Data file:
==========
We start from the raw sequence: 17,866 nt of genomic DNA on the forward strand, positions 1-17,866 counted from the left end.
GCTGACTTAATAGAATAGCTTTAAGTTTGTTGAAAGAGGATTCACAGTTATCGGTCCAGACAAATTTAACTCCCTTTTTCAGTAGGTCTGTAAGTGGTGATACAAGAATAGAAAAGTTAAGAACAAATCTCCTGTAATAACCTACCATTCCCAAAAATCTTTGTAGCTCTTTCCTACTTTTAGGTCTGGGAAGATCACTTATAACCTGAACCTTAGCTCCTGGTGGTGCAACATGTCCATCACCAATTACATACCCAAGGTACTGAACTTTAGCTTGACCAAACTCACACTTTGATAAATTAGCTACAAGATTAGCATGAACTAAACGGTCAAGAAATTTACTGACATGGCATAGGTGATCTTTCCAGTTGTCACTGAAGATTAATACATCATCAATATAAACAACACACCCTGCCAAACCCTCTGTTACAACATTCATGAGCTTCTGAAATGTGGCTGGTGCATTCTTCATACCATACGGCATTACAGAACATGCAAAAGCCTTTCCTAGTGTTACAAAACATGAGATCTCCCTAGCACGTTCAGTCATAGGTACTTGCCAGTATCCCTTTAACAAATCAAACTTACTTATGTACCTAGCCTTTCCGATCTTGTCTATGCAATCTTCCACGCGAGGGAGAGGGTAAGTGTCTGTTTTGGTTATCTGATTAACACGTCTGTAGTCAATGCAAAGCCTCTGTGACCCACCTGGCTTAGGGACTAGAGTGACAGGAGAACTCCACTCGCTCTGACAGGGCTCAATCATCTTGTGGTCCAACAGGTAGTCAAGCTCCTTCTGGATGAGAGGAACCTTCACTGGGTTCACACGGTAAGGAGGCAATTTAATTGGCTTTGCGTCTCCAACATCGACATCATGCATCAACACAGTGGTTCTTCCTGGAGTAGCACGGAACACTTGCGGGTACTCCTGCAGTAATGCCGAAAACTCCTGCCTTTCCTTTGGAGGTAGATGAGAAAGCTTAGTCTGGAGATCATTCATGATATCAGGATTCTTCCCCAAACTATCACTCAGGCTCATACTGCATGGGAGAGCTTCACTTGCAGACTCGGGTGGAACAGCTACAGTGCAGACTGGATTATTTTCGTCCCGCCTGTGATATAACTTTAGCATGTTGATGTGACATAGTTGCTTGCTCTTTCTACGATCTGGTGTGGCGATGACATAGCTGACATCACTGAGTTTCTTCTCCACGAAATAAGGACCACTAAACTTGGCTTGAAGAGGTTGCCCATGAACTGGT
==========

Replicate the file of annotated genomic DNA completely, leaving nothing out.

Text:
We start from the raw sequence: 17,866 nt of genomic DNA on the forward strand, positions 1-17,866 counted from the left end.
GCTGACTTAATAGAATAGCTTTAAGTTTGTTGAAAGAGGATTCACAGTTATCGGTCCAGACAAATTTAACTCCCTTTTTCAGTAGGTCTGTAAGTGGTGATACAAGAATAGAAAAGTTAAGAACAAATCTCCTGTAATAACCTACCATTCCCAAAAATCTTTGTAGCTCTTTCCTACTTTTAGGTCTGGGAAGATCACTTATAACCTGAACCTTAGCTCCTGGTGGTGCAACATGTCCATCACCAATTACATACCCAAGGTACTGAACTTTAGCTTGACCAAACTCACACTTTGATAAATTAGCTACAAGATTAGCATGAACTAAACGGTCAAGAAATTTACTGACATGGCATAGGTGATCTTTCCAGTTGTCACTGAAGATTAATACATCATCAATATAAACAACACACCCTGCCAAACCCTCTGTTACAACATTCATGAGCTTCTGAAATGTGGCTGGTGCATTCTTCATACCATACGGCATTACAGAACATGCAAAAGCCTTTCCTAGTGTTACAAAACATGAGATCTCCCTAGCACGTTCAGTCATAGGTACTTGCCAGTATCCCTTTAACAAATCAAACTTACTTATGTACCTAGCCTTTCCGATCTTGTCTATGCAATCTTCCACGCGAGGGAGAGGGTAAGTGTCTGTTTTGGTTATCTGATTAACACGTCTGTAGTCAATGCAAAGCCTCTGTGACCCACCTGGCTTAGGGACTAGAGTGACAGGAGAACTCCACTCGCTCTGACAGGGCTCAATCATCTTGTGGTCCAACAGGTAGTCAAGCTCCTTCTGGATGAGAGGAACCTTCACTGGGTTCACACGGTAAGGAGGCAATTTAATTGGCTTTGCGTCTCCAACATCGACATCATGCATCAACACAGTGGTTCTTCCTGGAGTAGCACGGAACACTTGCGGGTACTCCTGCAGTAATGCCGAAAACTCCTGCCTTTCCTTTGGAGGTAGATGAGAAAGCTTAGTCTGGAGATCATTCATGATATCAGGATTCTTCCCCAAACTATCACTCAGGCTCATACTGCATGGGAGAGCTTCACTTGCAGACTCGGGTGGAACAGCTACAGTGCAGACTGGATTATTTTCGTCCCGCCTGTGATATAACTTTAGCATGTTGATGTGACATAGTTGCTTGCTCTTTCTACGATCTGGTGTGGCGATGACATAGCTGACATCACTGAGTTTCTTCTCCACGAAATAAGGACCACTAAACTTGGCTTGAAGAGGTTGCCCATGAACTGGT